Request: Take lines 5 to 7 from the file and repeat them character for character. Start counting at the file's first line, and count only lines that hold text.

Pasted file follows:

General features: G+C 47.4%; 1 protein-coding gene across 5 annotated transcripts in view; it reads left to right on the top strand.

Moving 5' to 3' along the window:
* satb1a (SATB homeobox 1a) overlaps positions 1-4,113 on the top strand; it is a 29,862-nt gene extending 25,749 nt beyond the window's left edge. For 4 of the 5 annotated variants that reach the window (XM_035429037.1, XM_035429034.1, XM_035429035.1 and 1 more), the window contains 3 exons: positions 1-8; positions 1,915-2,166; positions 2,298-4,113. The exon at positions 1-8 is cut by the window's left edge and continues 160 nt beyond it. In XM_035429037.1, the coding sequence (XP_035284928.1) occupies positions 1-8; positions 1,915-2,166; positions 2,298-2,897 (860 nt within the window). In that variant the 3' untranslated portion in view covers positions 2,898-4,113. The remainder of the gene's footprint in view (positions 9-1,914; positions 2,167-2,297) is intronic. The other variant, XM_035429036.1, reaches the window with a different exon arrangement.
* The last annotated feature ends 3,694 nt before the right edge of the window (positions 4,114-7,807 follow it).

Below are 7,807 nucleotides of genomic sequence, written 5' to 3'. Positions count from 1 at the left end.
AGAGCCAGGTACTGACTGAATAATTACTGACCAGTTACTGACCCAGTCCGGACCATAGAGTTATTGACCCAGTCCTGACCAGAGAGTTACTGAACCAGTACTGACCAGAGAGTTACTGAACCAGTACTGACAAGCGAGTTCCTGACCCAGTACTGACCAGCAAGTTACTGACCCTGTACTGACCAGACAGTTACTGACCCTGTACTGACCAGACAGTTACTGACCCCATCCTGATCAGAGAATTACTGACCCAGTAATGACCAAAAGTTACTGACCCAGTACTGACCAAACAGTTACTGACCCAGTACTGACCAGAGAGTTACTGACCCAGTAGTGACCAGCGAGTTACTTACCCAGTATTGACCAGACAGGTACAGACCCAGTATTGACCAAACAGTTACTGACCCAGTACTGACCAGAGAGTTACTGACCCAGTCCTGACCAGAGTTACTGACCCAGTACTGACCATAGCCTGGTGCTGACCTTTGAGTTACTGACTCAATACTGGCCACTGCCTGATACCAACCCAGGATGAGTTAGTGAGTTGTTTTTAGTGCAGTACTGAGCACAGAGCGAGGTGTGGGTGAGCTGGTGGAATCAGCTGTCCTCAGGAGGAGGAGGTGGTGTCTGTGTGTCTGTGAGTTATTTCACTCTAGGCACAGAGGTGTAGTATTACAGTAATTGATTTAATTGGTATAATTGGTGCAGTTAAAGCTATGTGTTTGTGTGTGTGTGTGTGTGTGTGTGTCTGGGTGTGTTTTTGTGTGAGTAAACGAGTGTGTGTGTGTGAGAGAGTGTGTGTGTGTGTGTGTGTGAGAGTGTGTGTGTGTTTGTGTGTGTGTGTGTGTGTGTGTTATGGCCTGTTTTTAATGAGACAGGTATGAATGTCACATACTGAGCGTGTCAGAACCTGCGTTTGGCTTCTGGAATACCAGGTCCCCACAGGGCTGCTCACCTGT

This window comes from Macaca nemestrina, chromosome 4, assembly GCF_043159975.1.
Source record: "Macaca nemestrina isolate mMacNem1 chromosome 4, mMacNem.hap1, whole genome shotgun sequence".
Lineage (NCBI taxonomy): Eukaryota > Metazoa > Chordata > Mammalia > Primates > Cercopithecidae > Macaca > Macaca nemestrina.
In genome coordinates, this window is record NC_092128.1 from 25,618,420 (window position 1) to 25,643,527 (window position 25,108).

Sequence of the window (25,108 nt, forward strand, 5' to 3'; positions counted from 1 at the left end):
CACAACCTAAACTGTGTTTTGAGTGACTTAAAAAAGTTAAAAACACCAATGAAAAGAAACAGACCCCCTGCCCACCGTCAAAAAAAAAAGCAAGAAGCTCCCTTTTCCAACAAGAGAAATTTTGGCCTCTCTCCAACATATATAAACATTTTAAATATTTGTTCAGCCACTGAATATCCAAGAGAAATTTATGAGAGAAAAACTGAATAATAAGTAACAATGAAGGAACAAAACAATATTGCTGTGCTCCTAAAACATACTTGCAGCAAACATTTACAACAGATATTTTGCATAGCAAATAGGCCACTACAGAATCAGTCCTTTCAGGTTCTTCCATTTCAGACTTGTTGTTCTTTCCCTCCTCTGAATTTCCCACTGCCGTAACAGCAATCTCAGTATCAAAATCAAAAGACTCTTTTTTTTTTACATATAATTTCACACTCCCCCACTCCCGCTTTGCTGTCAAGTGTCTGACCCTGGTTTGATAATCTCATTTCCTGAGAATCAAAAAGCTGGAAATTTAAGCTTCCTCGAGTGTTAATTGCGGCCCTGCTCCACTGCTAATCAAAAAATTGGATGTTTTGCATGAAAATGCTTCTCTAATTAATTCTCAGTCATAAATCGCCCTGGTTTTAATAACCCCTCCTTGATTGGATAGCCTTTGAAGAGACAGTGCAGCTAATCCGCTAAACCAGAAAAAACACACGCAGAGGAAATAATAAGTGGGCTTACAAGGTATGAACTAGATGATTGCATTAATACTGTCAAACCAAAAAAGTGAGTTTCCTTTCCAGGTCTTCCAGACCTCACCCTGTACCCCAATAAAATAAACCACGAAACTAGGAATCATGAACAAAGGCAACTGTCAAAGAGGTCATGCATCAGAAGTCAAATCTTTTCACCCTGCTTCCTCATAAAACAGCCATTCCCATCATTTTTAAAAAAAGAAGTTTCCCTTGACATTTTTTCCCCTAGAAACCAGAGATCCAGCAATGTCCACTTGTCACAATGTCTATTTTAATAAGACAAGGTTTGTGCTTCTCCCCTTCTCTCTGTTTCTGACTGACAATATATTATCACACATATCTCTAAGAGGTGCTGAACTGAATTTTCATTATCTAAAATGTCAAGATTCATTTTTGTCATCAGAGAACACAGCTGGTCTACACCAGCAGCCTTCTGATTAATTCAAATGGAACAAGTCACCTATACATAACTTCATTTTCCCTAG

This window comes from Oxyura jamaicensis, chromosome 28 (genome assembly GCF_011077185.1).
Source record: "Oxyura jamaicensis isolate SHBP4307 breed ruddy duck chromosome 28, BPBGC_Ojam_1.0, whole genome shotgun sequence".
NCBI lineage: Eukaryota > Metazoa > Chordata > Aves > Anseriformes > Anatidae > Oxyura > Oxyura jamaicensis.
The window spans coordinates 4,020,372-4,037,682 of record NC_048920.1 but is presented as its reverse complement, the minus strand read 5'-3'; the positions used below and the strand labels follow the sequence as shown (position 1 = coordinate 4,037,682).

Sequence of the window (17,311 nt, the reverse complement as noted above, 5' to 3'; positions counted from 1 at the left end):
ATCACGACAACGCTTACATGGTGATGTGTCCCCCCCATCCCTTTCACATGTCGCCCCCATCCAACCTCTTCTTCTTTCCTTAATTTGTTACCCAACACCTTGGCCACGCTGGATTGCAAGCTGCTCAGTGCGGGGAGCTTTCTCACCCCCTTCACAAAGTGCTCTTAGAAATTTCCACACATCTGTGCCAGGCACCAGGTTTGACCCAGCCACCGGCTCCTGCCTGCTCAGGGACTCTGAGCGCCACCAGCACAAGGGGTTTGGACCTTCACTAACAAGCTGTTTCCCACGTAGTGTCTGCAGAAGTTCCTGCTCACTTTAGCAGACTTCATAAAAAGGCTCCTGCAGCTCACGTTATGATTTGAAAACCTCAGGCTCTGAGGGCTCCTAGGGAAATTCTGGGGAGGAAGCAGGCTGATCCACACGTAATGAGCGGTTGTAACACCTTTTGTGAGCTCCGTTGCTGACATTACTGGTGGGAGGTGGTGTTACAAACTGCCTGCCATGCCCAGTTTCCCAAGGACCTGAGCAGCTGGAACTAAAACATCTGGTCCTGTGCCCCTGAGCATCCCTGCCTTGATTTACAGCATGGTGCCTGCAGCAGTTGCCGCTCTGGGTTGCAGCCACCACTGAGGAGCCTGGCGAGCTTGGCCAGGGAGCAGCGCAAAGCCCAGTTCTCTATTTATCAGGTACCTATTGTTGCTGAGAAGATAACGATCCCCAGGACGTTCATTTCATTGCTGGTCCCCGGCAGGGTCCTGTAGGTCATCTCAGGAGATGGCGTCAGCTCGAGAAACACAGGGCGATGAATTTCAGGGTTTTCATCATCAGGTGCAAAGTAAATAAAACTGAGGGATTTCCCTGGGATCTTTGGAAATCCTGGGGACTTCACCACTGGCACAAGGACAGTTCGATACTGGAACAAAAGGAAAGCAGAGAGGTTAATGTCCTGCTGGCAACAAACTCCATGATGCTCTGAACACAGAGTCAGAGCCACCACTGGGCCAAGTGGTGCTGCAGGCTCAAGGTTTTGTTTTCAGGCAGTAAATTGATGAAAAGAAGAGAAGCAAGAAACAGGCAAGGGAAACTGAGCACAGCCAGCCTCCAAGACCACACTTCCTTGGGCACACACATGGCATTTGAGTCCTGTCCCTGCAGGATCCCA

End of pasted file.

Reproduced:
Below are 7,807 nucleotides of genomic sequence, written 5' to 3'. Positions count from 1 at the left end.
AGAGCCAGGTACTGACTGAATAATTACTGACCAGTTACTGACCCAGTCCGGACCATAGAGTTATTGACCCAGTCCTGACCAGAGAGTTACTGAACCAGTACTGACCAGAGAGTTACTGAACCAGTACTGACAAGCGAGTTCCTGACCCAGTACTGACCAGCAAGTTACTGACCCTGTACTGACCAGACAGTTACTGACCCTGTACTGACCAGACAGTTACTGACCCCATCCTGATCAGAGAATTACTGACCCAGTAATGACCAAAAGTTACTGACCCAGTACTGACCAAACAGTTACTGACCCAGTACTGACCAGAGAGTTACTGACCCAGTAGTGACCAGCGAGTTACTTACCCAGTATTGACCAGACAGGTACAGACCCAGTATTGACCAAACAGTTACTGACCCAGTACTGACCAGAGAGTTACTGACCCAGTCCTGACCAGAGTTACTGACCCAGTACTGACCATAGCCTGGTGCTGACCTTTGAGTTACTGACTCAATACTGGCCACTGCCTGATACCAACCCAGGATGAGTTAGTGAGTTGTTTTTAGTGCAGTACTGAGCACAGAGCGAGGTGTGGGTGAGCTGGTGGAATCAGCTGTCCTCAGGAGGAGGAGGTGGTGTCTGTGTGTCTGTGAGTTATTTCACTCTAGGCACAGAGGTGTAGTATTACAGTAATTGATTTAATTGGTATAATTGGTGCAGTTAAAGCTATGTGTTTGTGTGTGTGTGTGTGTGTGTGTGTCTGGGTGTGTTTTTGTGTGAGTAAACGAGTGTGTGTGTGTGAGAGAGTGTGTGTGTGTGTGTGTGTGAGAGTGTGTGTGTGTTTGTGTGTGTGTGTGTGTGTGTGTTATGGCCTGTTTTTAATGAGACAGGTATGAATGTCACATACTGAGCGTGTCAGAACCTGCGTTTGGCTTCTGGAATACCAGGTCCCCACAGGGCTGCTCACCTGT

This window comes from Macaca nemestrina, chromosome 4, assembly GCF_043159975.1.